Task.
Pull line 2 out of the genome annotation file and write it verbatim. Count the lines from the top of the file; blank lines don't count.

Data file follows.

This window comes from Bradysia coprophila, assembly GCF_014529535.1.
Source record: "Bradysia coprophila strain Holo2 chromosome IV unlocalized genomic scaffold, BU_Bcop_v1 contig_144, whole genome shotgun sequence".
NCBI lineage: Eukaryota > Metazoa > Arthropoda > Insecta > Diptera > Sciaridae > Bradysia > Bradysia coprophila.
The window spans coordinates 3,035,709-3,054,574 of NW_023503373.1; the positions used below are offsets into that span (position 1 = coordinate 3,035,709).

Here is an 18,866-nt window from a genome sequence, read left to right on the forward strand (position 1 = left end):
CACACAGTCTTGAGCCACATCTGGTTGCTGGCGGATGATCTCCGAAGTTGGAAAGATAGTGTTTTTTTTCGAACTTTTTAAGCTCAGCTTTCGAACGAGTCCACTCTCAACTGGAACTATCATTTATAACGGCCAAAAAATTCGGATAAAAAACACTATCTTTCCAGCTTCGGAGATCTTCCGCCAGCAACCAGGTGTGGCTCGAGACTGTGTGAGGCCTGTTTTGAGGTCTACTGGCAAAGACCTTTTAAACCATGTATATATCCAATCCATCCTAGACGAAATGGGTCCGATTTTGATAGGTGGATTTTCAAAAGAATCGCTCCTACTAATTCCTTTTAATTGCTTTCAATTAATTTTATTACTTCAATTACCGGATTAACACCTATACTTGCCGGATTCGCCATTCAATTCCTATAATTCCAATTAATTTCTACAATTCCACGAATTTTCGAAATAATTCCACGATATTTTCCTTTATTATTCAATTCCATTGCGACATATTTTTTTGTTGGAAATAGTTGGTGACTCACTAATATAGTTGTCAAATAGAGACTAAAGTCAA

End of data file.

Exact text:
Source record: "Bradysia coprophila strain Holo2 chromosome IV unlocalized genomic scaffold, BU_Bcop_v1 contig_144, whole genome shotgun sequence".